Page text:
Would I read another book by Pérez-Reverte: Unlikely, due to personal tastes rather than any criticism directed at the author. Pérez-Reverte’s mass-market writing style doesn’t appeal to me. Ditto for mysteries involving political intrigue, especially since my lack of familiarity with Spanish history made the political machinations incredibly confusing.
In my book, or what Spain means to me and maybe you, too:
Take time to smell the flowers
The ending of The Story of Ferdinand baffled me when I first heard it. Why didn’t Ferdinand want to face off against the matador? There was something very compelling about a big strong bull who preferred flowers over fighting. Ferdinand’s endearing pacifism resonated with millions of others as well. Munro Leaf’s 1936 best-selling children’s book recently received a turbo boost in sales after being featured in the hit movie The Blind Side.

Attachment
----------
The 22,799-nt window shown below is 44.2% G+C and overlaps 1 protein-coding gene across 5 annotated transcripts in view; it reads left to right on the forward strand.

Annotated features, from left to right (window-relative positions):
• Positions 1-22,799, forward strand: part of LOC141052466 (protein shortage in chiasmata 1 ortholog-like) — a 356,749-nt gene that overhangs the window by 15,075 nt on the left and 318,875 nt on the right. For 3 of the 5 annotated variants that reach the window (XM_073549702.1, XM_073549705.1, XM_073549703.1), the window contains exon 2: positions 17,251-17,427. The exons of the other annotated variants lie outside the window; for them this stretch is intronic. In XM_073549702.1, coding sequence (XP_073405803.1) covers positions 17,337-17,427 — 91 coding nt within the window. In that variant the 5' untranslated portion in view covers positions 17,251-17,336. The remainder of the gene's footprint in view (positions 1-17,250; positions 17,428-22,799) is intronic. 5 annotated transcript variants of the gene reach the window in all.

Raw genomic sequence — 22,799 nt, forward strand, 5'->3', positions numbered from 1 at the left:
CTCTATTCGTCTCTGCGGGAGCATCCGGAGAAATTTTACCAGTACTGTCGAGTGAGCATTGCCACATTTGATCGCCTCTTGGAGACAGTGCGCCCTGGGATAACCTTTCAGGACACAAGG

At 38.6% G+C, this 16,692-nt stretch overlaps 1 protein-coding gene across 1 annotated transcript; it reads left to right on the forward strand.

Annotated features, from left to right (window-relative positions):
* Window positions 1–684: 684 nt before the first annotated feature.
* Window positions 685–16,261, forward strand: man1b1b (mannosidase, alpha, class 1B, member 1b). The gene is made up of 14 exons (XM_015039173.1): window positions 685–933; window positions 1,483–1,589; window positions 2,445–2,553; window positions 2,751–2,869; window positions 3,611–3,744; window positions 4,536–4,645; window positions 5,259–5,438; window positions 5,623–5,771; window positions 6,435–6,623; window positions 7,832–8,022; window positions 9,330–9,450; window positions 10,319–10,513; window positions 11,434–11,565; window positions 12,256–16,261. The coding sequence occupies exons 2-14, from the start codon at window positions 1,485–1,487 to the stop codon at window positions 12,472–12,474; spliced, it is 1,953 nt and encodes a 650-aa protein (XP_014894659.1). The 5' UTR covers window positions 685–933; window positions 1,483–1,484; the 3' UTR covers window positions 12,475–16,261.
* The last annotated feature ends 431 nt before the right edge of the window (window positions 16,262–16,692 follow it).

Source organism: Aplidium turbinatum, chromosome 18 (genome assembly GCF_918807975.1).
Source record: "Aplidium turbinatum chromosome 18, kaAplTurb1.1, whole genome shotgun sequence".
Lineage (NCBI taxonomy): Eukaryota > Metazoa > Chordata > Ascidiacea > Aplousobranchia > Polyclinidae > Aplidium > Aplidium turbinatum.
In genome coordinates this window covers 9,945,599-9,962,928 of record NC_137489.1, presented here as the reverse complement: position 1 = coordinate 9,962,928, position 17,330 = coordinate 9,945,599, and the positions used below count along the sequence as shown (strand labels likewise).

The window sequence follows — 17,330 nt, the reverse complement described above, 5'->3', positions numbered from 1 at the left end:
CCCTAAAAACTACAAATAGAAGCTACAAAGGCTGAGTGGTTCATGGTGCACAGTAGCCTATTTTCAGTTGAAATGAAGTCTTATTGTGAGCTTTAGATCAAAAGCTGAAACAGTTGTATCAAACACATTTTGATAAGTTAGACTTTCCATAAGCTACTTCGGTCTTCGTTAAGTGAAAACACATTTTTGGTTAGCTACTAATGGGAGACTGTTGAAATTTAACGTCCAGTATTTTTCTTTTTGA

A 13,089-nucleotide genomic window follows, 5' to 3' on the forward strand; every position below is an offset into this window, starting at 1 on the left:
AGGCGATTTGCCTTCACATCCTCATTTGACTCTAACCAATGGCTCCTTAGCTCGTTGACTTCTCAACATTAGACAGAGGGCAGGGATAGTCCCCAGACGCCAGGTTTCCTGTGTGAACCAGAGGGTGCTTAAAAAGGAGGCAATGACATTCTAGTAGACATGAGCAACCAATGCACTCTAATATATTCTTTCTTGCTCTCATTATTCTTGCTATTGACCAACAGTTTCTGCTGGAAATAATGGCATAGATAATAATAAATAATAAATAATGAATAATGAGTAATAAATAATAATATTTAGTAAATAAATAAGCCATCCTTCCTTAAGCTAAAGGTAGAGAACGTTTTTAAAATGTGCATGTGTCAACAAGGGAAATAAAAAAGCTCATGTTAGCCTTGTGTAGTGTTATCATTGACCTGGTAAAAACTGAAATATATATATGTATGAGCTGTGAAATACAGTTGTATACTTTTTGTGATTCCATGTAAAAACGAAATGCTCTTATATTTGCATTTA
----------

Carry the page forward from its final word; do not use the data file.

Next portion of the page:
Live from Madrid, it’s a Spanish bullfight!
My family took a trip to Spain in the early 80s. For weeks beforehand, and up until we were seated in the unshaded stands, all I could think was “Yeah! I can’t wait to see a bullfight! Bulls! Bulls! Bulls! Fight! Fight! Fight!”
Somehow, my 10-year-old brain had not registered that in a bullfight, the bull dies. After being stabbed numerous times. After large amounts of blood have run down the bull’s shoulder and onto the dirt-covered arena. After I have become horribly queasy and weepy and need to ask Mom to leave because I am too “hot” [traumatized].
Note to self: Never again. Be like Ferdinand and sit under a cork tree and smell the flowers
Don-ting 1,000 page book